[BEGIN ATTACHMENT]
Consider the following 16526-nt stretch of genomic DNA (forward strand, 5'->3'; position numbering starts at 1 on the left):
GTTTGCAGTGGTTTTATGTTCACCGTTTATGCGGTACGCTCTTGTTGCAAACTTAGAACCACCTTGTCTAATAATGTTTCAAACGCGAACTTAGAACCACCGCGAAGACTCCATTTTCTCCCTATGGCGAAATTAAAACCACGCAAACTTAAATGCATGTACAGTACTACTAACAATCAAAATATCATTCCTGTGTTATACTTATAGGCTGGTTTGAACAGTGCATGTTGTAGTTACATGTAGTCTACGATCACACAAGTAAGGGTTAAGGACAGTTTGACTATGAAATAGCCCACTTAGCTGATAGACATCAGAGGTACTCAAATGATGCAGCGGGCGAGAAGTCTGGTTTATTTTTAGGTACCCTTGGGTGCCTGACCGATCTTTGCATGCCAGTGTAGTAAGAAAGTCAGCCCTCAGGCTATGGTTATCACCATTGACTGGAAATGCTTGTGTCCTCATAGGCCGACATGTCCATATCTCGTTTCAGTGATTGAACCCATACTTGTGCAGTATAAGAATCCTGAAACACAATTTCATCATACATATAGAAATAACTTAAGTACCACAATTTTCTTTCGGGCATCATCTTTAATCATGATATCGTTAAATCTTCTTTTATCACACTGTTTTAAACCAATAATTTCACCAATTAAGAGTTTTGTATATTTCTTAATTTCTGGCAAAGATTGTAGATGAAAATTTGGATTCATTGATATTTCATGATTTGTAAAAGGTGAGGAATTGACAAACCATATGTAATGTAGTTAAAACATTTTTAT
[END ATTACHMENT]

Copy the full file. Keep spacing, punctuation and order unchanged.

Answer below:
Consider the following 16526-nt stretch of genomic DNA (forward strand, 5'->3'; position numbering starts at 1 on the left):
GTTTGCAGTGGTTTTATGTTCACCGTTTATGCGGTACGCTCTTGTTGCAAACTTAGAACCACCTTGTCTAATAATGTTTCAAACGCGAACTTAGAACCACCGCGAAGACTCCATTTTCTCCCTATGGCGAAATTAAAACCACGCAAACTTAAATGCATGTACAGTACTACTAACAATCAAAATATCATTCCTGTGTTATACTTATAGGCTGGTTTGAACAGTGCATGTTGTAGTTACATGTAGTCTACGATCACACAAGTAAGGGTTAAGGACAGTTTGACTATGAAATAGCCCACTTAGCTGATAGACATCAGAGGTACTCAAATGATGCAGCGGGCGAGAAGTCTGGTTTATTTTTAGGTACCCTTGGGTGCCTGACCGATCTTTGCATGCCAGTGTAGTAAGAAAGTCAGCCCTCAGGCTATGGTTATCACCATTGACTGGAAATGCTTGTGTCCTCATAGGCCGACATGTCCATATCTCGTTTCAGTGATTGAACCCATACTTGTGCAGTATAAGAATCCTGAAACACAATTTCATCATACATATAGAAATAACTTAAGTACCACAATTTTCTTTCGGGCATCATCTTTAATCATGATATCGTTAAATCTTCTTTTATCACACTGTTTTAAACCAATAATTTCACCAATTAAGAGTTTTGTATATTTCTTAATTTCTGGCAAAGATTGTAGATGAAAATTTGGATTCATTGATATTTCATGATTTGTAAAAGGTGAGGAATTGACAAACCATATGTAATGTAGTTAAAACATTTTTAT